PowerCLI Basic Scripts: Bulk Export All Virtual Machines in a Folder

Have you ever wanted to mass export virtual machines? I know I have and its infuriating that the web GUI does not have this option built into it. So I went and pulled some good ol’ duct tape engineering and made a somewhat functional script for it.


Firstly, we need to connect to the VMware vCenter server. This commandlet allows you to pass credentials in the command/script, or by using the PowerShell equivalent of readline. So if you’re okay with being insecure and bad habits, remove the # and fill in your credentials.

Connect-VIServer -Server YourVcenter.full.tld #-User administrator@vsphere.local -Password Password123!

If you have an invalid SSL certificate, make sure to add this before the line above to ignore the issue and continue anyways:

Set-PowerCLIConfiguration -InvalidCertificateAction Ignore -Confirm:$false


Now we need to figure out the folder structure, creating a Get-Folder "FolderName" for each time we enter a folder. For mine I enter 2 folders where VM’s are contained.

For me, this would be 2 total get folder commands. So it would be:

Get-Folder "CCDC" | Get-Folder "Athens"

We then need to get the output from that last folder and sort the output, selecting only the name.

| Get-VM | Select -ExpandProperty Name

Next, we need to format the list as a string to sort out the weirdness

| Out-String | Format-list

Next, we need to set a location of the output text file that contains all of the virtual machines we are going to export. I am using “C:\Temp\dump.txt”.

I tried to use a variable, but PowerCLI had a stroke when calling that variable, so I am using an output file. If you have a method that does not need a dump file, please post it in the comments.

| Out-File C:\Temp\dump.txt

The complete one-liner would be:

Get-Folder "CCDC" | Get-Folder "Athens"| Get-VM | Select -ExpandProperty Name | Out-String | Format-list | Out-File C:\Temp\dump.txt


Now we need to load that dump file we created into a variable. Make sure to replace it with your dump file

$vm_names = Get-Content C:\Temp\dump.txt


Next is the fun part. Actually exporting the VM’s, or VApps as VMware calls it. From here there are some options you can add. The Export-VApp line is the actual command that exports the VM. You will need to set an output directory for this to work. In my case, it’s a network drive S:\Athens. If you want to export all of the virtual machines at the same time, add “-RunAsync:$true” I caution against using it because it will not increase export times, as it seems there is a hard cap of about 10-20MB/s when exporting VM’s and it is much harder to keep track of the completion process. I also disabled the creation of a separate folder for each VM. I also specified the format be OVF, which is the one that the VM is split into multiple files. If you want a single file the specify OVA.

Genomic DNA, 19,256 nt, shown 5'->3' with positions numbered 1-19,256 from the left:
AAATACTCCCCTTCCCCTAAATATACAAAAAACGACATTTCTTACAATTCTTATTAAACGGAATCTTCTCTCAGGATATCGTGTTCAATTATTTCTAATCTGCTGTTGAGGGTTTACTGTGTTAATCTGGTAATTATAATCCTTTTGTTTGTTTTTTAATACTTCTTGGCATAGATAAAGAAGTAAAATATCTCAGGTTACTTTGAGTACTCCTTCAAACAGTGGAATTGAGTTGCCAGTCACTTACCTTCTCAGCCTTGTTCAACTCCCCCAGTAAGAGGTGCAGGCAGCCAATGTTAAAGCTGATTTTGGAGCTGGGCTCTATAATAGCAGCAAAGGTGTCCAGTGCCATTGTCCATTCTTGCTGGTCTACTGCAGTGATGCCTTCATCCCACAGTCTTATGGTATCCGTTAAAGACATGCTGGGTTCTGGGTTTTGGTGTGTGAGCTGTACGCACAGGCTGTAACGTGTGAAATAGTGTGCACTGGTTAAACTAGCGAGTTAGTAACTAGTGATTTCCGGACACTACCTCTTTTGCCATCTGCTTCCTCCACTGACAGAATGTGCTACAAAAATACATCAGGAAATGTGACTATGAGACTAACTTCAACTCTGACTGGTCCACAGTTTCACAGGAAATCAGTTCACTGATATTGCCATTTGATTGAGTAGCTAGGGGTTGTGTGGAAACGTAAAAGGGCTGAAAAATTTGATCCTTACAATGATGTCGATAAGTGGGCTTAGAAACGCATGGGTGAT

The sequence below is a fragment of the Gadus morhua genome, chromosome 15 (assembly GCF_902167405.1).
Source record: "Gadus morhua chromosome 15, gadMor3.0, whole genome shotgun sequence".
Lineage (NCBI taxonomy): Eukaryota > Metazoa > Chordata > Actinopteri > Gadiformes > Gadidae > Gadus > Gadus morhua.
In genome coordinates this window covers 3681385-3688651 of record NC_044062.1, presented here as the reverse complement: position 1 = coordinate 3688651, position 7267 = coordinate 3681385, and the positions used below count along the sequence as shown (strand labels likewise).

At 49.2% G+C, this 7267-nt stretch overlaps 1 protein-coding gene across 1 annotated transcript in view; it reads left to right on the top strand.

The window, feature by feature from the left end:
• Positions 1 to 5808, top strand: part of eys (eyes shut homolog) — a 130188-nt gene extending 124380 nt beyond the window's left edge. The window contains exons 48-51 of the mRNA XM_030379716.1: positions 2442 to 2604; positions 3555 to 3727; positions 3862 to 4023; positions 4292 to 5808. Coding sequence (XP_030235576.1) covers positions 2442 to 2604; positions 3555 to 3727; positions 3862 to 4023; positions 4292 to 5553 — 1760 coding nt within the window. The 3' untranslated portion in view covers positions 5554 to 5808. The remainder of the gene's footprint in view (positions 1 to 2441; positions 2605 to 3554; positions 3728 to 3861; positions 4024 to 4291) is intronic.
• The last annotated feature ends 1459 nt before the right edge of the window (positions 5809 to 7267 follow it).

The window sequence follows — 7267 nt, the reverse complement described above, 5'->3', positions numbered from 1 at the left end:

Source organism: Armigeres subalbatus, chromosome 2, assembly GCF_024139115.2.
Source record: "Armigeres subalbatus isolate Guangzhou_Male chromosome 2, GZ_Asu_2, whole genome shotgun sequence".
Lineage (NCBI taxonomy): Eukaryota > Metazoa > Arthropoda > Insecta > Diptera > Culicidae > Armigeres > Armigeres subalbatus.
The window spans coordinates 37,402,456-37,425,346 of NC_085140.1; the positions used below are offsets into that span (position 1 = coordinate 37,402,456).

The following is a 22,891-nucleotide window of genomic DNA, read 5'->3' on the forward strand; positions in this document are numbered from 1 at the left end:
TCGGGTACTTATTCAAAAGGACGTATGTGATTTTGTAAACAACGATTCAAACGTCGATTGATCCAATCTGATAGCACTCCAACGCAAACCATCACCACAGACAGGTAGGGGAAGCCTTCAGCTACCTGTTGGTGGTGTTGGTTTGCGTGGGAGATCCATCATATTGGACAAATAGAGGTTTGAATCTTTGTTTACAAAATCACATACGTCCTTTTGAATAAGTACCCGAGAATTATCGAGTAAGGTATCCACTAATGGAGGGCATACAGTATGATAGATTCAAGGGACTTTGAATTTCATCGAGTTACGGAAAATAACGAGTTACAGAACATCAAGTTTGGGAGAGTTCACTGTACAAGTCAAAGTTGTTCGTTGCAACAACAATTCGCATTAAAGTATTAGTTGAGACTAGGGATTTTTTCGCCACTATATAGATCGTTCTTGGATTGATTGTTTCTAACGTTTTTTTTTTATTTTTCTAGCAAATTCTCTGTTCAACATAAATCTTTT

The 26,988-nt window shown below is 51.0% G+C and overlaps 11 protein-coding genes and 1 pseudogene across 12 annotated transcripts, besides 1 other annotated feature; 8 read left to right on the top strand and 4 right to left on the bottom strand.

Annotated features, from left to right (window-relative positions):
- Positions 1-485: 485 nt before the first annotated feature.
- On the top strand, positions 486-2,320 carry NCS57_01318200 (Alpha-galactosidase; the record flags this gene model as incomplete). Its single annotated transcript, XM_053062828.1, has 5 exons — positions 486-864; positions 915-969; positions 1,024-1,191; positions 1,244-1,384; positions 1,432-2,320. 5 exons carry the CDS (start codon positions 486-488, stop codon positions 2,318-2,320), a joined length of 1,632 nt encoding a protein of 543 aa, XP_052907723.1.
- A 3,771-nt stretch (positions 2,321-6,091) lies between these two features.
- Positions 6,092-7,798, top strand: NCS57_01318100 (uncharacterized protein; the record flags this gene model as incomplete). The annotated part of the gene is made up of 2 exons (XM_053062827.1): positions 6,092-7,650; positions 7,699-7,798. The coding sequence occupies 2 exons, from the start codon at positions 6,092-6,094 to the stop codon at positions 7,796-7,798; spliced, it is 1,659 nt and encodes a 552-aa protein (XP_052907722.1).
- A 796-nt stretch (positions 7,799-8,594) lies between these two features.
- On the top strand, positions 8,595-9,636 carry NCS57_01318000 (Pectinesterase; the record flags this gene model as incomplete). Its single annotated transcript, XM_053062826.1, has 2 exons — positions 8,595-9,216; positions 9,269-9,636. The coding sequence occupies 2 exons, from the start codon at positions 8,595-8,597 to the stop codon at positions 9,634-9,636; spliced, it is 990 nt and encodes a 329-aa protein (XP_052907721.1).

foreach ($vm_name in $vm_names)
Get-VM -Name $vm_name | Shutdown-VMGuest -confirm:$false # This will shutdown the VM before export. 
Get-VM -Name $vm_name | Get-CDDrive | Set-CDDrive -NoMedia -confirm:$false # This will remove any CD in the drive. 
Get-VM -Name $vm_name | Export-VApp -Destination 'S:\Athens' -Format OVF -CreateSeparateFolder:$false

This script is pretty modular, so you could for example switch out the commands to instead of exporting a VM, change a network adapter to # port group, Bulk shutdown/startup machines, Mass delete VM’s, etc. If you found this helpful, please consider donating to us. Our server hosting is about 15 bucks a month, So every bit helps.

Complete script:

Set-PowerCLIConfiguration -InvalidCertificateAction Ignore -Confirm:$false
Connect-VIServer -Server vcenter.lok.tech #-User administrator@vsphere.local #-Password

Get-Folder "Folder1" | Get-Folder "FolderInsideFolder1" | Get-VM | Select -ExpandProperty Name | Out-String | Format-list | Out-File C:\Temp\dump.txt

$vm_names = Get-Content C:\Temp\dump.txt

foreach ($vm_name in $vm_names)
Get-VM -Name $vm_name | Shutdown-VMGuest -confirm:$false
Get-VM -Name $vm_name | Get-CDDrive | Set-CDDrive -NoMedia -confirm:$false
Get-VM -Name $vm_name | Export-VApp -Destination 'S:\Athens' -Format OVF -CreateSeparateFolder:$false

About: Ryan Parker

I am former captain of the Cyber Defense team form Cal State San Bernardino. I also have a side job helping small to medium business with anything technology, including but not limited to servers, networking, and end user devices. One of my hobbies is building out infrastructures for myself, friends, and clients. I current maintain a VMware ESXi cluster with about 280GB of RAM, with a 10Gbit network as backbone.

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